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Alexander Courage (10 December 191915 May 2008; age 88) was an Academy Award-nominated, Emmy Award-winning composer, arranger, conductor, and orchestrator who wrote several scores for Star Trek: The Original Series, among them the main title theme. He even made the "whoosh" sound heard as the USS Enterprise flies past the screen during the music. (Music Takes Courage documentary) This theme was adapted and used in all of the Star Trek films and its opening bars can be heard at the beginning of Jerry Goldsmith's theme for Star Trek: The Next Generation.

It was Jerry Goldsmith who recommended Courage to Gene Roddenberry. Roddenberry asked Goldsmith to score "The Cage", but he had to decline due to other commitments. He thus suggested Courage (who was mostly an arranger at the time) be given the job instead. (Star Trek: The Motion Picture (The Director's Edition) audio commentary)

After his work on "The Cage", Courage was rehired to score the second pilot, "Where No Man Has Gone Before". He also contributed scores for two first season episodes, "The Man Trap" and "The Naked Time" (and some cues for the trailer of "Mudd's Women", which also ended up in the episode itself). His commitment (as arranger) to the feature film, Doctor Doolittle prevented him in writing music for more episodes. (Inside Star Trek: The Real Story, p 185)

During this time, Courage discovered that producer Gene Roddenberry wrote (unused) lyrics to his Star Trek theme, in order to get half the royalties for each episode (or other usage of the main theme). This resulted in a long feud between the two men, and (despite efforts by Robert H. Justman to re-hire him) Courage refusing to work on the series any further. (Inside Star Trek: The Real Story, 1997, pp 178, 185) He only returned in the third season, to score two more episodes, "The Enterprise Incident" and "Plato's Stepchildren", as a courtesy to Justman. In his twilight years, mellowed over time, Courage downplayed the incident to some extent, "There wasn't any rift, really, with Gene. What happened with Gene was a I got a phone call once… it was Gene's lawyer, [Leonard] Maizlish. He said, "I'm calling you to tell you that since you signed a piece of paper back there saying that if Gene ever wrote a lyric to your theme that he would split your royalties on the theme." Gene and I weren't enemies in any sort of way. It was just one of those things… I think it was Maizlish, probably, who put him up to doing it that way, and it's a shame, because actually if he'd written a decent lyric we could have both made more money." [1]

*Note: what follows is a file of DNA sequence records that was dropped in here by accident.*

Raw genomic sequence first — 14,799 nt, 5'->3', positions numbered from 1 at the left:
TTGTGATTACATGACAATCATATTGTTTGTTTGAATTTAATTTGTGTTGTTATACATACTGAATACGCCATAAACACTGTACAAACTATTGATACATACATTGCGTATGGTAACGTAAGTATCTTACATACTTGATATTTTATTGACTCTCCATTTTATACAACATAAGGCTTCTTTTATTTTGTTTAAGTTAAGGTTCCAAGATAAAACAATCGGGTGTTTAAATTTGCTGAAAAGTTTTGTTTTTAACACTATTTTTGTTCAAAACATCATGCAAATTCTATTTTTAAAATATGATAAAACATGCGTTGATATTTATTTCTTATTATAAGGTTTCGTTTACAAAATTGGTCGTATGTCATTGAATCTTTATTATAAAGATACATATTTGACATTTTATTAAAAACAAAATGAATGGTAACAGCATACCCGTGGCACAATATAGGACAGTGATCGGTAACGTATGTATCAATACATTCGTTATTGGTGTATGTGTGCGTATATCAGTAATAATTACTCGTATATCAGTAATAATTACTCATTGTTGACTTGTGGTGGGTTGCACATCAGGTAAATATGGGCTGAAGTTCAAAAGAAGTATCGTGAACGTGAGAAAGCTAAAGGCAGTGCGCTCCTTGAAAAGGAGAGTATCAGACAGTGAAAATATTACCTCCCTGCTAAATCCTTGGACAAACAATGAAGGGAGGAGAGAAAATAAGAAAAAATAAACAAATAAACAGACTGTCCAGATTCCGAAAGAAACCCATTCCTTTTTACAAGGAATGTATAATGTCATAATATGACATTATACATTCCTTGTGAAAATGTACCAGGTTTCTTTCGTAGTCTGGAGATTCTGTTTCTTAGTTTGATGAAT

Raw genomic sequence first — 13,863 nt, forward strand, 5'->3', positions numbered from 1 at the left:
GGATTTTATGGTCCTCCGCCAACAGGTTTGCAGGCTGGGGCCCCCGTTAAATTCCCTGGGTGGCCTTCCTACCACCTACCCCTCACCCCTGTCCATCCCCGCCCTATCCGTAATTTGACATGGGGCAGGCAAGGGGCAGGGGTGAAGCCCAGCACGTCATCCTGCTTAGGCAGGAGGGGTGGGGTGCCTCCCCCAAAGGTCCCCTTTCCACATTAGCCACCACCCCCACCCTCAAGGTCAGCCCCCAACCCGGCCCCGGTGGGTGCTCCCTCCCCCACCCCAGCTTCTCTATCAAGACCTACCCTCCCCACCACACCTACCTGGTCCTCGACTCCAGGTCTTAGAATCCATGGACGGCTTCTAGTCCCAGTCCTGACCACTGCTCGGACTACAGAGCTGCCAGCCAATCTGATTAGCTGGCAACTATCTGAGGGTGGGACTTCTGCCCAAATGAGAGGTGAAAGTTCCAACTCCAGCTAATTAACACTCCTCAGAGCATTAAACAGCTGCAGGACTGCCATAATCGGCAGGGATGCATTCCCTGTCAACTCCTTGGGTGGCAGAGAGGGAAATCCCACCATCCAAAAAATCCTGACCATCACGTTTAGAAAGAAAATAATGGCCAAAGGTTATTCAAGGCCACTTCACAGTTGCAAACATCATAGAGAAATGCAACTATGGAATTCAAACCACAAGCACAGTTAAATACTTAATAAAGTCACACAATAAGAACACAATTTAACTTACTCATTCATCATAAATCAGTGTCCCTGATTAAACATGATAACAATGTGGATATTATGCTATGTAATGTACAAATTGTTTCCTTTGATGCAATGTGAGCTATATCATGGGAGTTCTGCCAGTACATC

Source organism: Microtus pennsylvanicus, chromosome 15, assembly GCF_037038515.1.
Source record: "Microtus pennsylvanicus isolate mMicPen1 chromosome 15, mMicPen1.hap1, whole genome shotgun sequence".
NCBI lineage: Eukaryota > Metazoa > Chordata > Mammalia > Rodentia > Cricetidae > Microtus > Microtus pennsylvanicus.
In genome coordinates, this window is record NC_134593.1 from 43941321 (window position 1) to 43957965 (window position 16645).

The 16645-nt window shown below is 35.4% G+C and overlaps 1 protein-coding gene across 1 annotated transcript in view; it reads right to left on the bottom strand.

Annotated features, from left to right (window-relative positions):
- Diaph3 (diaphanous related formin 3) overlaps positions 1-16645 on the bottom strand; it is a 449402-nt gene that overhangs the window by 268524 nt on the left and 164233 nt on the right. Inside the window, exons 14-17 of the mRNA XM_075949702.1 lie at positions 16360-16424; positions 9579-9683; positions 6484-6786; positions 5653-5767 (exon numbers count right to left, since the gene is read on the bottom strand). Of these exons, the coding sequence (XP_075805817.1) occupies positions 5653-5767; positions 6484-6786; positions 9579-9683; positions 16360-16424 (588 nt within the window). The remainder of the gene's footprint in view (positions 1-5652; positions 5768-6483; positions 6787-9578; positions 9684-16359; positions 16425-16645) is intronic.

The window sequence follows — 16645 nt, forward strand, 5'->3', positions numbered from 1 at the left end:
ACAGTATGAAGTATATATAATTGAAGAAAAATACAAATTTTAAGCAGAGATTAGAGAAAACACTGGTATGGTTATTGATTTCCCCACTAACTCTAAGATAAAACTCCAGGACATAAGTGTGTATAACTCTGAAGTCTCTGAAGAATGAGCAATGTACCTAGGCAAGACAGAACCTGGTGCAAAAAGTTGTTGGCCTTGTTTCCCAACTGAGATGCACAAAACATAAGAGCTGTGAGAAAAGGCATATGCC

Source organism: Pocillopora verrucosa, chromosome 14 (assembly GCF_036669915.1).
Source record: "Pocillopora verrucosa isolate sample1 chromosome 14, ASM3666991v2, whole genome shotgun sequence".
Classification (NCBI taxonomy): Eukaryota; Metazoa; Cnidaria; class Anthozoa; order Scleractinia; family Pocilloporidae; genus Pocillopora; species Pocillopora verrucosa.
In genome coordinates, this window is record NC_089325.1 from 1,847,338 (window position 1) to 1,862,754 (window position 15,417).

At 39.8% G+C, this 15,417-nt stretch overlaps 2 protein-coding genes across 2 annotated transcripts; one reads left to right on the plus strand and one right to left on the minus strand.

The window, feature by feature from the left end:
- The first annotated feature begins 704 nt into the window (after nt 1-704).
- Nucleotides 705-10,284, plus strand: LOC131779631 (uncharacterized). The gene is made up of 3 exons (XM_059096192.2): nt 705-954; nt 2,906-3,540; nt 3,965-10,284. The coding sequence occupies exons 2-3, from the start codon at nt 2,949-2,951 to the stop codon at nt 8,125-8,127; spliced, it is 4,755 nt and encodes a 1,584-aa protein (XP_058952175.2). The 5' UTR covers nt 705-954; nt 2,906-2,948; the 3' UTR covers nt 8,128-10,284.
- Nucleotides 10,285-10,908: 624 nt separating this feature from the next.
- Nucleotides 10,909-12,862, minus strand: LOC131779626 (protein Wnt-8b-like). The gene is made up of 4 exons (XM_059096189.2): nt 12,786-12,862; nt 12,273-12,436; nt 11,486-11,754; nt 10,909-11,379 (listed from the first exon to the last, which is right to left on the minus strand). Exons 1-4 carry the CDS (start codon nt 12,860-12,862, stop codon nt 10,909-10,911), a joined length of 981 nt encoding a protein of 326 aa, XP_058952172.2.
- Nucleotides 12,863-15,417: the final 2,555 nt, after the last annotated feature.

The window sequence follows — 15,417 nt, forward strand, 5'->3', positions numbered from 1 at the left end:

Courage also composed cues for Star Trek: The Motion Picture at the request of Goldsmith, who wrote the film's main score. Courage later orchestrated Goldsmith's scores for Star Trek: First Contact and Star Trek: Insurrection.